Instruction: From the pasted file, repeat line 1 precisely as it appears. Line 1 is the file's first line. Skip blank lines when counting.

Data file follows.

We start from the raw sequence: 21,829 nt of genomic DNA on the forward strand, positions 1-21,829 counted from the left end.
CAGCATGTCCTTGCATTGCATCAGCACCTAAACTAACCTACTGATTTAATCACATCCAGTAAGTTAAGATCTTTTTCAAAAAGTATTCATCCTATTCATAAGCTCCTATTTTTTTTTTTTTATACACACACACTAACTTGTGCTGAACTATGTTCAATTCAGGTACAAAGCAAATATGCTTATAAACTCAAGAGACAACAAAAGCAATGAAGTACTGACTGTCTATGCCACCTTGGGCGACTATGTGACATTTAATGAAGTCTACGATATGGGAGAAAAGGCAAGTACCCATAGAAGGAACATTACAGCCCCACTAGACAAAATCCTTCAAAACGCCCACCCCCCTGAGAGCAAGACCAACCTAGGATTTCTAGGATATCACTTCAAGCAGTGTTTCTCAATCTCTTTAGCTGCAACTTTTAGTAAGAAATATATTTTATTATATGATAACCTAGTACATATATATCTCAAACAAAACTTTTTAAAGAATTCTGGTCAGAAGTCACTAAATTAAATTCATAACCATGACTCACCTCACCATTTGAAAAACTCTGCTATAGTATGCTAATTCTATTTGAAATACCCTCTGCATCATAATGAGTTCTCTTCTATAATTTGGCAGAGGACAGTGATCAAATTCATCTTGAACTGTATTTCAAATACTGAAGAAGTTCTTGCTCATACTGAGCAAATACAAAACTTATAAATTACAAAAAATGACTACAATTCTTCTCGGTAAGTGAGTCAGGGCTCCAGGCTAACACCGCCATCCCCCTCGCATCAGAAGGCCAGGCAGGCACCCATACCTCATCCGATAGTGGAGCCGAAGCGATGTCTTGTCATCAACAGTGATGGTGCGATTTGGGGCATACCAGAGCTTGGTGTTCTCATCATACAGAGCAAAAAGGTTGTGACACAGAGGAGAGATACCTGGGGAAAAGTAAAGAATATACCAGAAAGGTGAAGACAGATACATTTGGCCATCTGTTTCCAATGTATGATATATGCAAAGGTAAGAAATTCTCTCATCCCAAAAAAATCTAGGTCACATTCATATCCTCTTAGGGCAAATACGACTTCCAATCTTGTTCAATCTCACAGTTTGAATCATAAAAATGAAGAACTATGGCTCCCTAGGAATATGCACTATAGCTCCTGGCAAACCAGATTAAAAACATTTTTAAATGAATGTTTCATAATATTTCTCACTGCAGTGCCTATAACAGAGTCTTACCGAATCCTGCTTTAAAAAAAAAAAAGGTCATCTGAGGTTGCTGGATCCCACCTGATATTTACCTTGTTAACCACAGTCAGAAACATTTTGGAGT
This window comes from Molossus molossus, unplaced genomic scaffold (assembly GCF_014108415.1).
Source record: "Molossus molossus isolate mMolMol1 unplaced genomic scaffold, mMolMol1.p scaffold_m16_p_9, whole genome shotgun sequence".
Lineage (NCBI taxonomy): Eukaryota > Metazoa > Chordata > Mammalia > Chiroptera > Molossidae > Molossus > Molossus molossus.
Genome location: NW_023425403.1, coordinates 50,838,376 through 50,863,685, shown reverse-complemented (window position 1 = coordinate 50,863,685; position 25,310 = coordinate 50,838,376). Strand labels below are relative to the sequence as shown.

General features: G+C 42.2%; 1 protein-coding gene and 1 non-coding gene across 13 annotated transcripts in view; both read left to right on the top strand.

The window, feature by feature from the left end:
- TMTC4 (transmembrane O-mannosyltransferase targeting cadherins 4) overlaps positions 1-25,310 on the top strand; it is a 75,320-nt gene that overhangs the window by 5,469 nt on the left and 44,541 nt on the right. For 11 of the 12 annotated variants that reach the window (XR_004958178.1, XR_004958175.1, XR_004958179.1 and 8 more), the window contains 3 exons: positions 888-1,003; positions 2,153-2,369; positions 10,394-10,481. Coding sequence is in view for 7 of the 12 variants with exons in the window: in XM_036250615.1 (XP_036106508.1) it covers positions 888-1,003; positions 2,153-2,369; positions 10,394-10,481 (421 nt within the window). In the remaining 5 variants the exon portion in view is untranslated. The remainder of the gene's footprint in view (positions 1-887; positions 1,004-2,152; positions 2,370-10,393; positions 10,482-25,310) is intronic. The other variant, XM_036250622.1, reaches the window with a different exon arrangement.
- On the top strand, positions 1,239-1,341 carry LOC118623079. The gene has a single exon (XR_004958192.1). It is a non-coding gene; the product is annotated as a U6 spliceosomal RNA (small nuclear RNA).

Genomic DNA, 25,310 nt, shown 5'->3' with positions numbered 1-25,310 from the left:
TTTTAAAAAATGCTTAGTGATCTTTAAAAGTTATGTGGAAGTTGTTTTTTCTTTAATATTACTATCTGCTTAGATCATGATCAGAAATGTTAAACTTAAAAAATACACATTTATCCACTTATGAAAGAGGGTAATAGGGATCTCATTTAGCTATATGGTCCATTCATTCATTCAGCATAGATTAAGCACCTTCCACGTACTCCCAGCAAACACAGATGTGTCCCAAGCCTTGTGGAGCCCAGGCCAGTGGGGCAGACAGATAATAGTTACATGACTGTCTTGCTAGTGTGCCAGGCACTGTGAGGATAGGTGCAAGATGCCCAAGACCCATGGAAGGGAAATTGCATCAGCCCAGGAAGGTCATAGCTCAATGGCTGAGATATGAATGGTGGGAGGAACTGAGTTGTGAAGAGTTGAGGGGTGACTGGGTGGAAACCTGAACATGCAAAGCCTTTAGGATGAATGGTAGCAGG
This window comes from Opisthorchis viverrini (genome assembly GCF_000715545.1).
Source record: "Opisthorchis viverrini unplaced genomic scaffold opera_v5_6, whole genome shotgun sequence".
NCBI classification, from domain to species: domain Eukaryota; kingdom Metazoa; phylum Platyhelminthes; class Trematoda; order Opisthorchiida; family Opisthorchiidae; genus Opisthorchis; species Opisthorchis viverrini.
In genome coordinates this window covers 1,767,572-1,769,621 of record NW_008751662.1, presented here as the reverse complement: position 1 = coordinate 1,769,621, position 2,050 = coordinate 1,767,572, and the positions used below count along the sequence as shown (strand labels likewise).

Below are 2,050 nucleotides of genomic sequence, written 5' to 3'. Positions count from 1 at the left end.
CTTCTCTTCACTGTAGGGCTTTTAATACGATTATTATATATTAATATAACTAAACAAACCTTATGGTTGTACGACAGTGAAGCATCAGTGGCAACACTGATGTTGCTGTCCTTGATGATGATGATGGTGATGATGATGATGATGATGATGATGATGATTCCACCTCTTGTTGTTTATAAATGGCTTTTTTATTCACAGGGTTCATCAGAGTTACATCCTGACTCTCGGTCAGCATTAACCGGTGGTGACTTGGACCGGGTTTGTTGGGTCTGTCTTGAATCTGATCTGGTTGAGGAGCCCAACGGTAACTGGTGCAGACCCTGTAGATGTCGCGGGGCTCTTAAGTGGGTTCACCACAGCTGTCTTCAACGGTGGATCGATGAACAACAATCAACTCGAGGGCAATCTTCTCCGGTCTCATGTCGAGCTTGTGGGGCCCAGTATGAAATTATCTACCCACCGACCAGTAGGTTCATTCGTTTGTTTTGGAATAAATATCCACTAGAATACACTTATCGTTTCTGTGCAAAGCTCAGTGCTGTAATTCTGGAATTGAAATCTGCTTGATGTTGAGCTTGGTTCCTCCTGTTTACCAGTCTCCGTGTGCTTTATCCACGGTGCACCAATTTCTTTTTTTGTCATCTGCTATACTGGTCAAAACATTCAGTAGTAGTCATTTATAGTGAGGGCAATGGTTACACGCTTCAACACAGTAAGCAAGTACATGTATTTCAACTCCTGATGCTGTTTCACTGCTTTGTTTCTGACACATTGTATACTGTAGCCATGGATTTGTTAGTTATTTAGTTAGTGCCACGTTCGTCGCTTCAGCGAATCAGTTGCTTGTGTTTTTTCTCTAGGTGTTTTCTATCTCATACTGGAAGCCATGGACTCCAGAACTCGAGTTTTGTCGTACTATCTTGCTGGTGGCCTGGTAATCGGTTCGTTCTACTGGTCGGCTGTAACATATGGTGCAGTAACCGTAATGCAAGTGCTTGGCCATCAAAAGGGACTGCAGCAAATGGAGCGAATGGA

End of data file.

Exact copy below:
We start from the raw sequence: 21,829 nt of genomic DNA on the forward strand, positions 1-21,829 counted from the left end.